I arrived in Paris in late March and was greeted by delightful weather -- warm days and lots of sun, accompanied by an extra hour of light at day's end. This was my second visit this year, but the bitter cold and snow of February had been replaced by balmy breezes. My son Jason had just finished a two month stint at a local art studio in Paris and was still in the area, so we met near my hotel by the Porte Maillot metro stop. We quickly agreed to head for the green fields and trees of Paris's largest park. We walked through a tunnel, followed several paths and crossed a few streets until we'd reached the Bois de Boulogne. It was midday and lots of people were out walking, but the park is so large that we found several paths that were relatively unoccupied. Eventually we reached a large pond, where many people were lolling about. We kept on walking and circumnavigated the pond, then cut over to a wood area which had paths which were mostly empty. During the walk, Jason regaled me with tales of his prior weeks and I interspersed his words with stories from some of my previous visits. Thus we began a process which we continued through the week -- comparing experiences and swapping ideas on places to go and things to do.
We had begun to loop back after seeing the pond, but the park seemed to go on and on. Signs did confirm we were indeed heading back toward Porte Maillot, so we took our time. By now, I'd taken off my leather jacket and we'd both worked up a sweat. From here, we decided to take the metro to the the St. Germaine des Pres area on the Left Bank for a late lunch. We surfaced right by one of my favorite cafes, Les Deux Magots, but kept walking. We soon reached Rue de Buci, which is crammed with outdoor markets, cafes and bistros. We found a spot in a small restaurant which we both liked and perused the menu. Jason is vegetarian and I love seafood, so we had to be careful all week long in choosing restaurants which would work for both of us. At this place, he ordered an all vegetable salad and I settled on an old favorite, Salade Nicoise. We watched the passersby, listened to a mix of eclectic rock music blaring from loudspeakers and basked in the sunlight. My son's casual conversational French worked well for him as he chatted briefly with our waitress; by contrast, my own French felt rusty from lack of use. My meal was everything I'd hoped for; the salty anchovies anchored a diverse mix of crunchy field greens and my son happily accepted the eggs that I didn't want. His dish was also fine. Paris is not known for vegetarian cuisine, but the French love of food comes through in most of the dishes.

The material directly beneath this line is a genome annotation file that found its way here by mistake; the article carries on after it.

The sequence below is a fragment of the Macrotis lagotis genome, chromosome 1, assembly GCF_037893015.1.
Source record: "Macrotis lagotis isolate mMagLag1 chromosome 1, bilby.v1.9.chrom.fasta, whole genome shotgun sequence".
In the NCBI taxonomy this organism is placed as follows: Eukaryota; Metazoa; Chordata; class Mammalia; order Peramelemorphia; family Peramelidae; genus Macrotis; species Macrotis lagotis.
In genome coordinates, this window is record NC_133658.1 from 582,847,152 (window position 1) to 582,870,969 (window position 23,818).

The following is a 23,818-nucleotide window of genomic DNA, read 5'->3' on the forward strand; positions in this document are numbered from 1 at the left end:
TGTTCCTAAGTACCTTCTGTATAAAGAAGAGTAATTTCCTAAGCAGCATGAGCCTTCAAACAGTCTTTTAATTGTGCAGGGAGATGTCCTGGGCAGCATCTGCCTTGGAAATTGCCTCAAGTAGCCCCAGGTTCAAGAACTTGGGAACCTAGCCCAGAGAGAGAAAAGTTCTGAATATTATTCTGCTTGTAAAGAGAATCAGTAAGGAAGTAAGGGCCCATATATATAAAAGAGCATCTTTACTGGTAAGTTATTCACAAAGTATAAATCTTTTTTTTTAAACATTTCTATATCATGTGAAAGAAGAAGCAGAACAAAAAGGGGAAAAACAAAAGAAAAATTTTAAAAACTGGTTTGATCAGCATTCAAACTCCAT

From here, we meandered in the direction of Jardin de Luxembourg, which has become a favorite spot for me on recent visits. On this day, the park was gorgeous, but people were jammed into every nook and cranny where they were allowed. The only exceptions were for a few spots where no sitting on grass was permitted. We enjoyed our walk through the park, but didn't mind leaving the crowds behind. We continued our walk -- my pedometer had recorded 31,000 steps by the end of the day -- looping in the direction of St. Michel. For me, the walk tripped numerous memories, since I'd stayed in this part of Paris both on my first visit in 1982 and seven years later when I returned with my wife during our honeymoon.
Jason had developed a penchant for bookstores in Paris, so he took me to one which is among the most famous, Shakespeare and Company. Here is what it looked like late on this busy Sunday afternoon.
By now, my legs were exhausted, so I found a chair outside the shop and relaxed while Jason browsed the books inside.
From here was crossed over to Ile St. Louis and walked upon the cobblestones of narrow streets, occasionally sticking our heads into galleries. We weren't too far from the Bastille area, home to one of my favorite brasseries, Bofingers. We continued our walking tour, passing the Rue de Rivoli and finding the little side street which housed the restaurant. Alas, the menu, while replete with several different types of choucroute which appealed to me, really had nothing that would suffice as a main course for Jason.
We walked on, heading toward the side streets of Le Marais. Here we found a delightful Italian restaurant called Le Caruso and found pasta dishes met our needs. We spoke French with our Italian waiter and accepted his recommendation of a carafe of Chianti Classico to accompany dinner. The food was delicious and nicely complemented by the dry red wine. After dinner, we hopped onto the metro and went our separate ways. Truly an auspicious beginning for a week in Paris.
I'll offer more thoughts and glimpses about the trip on my next post.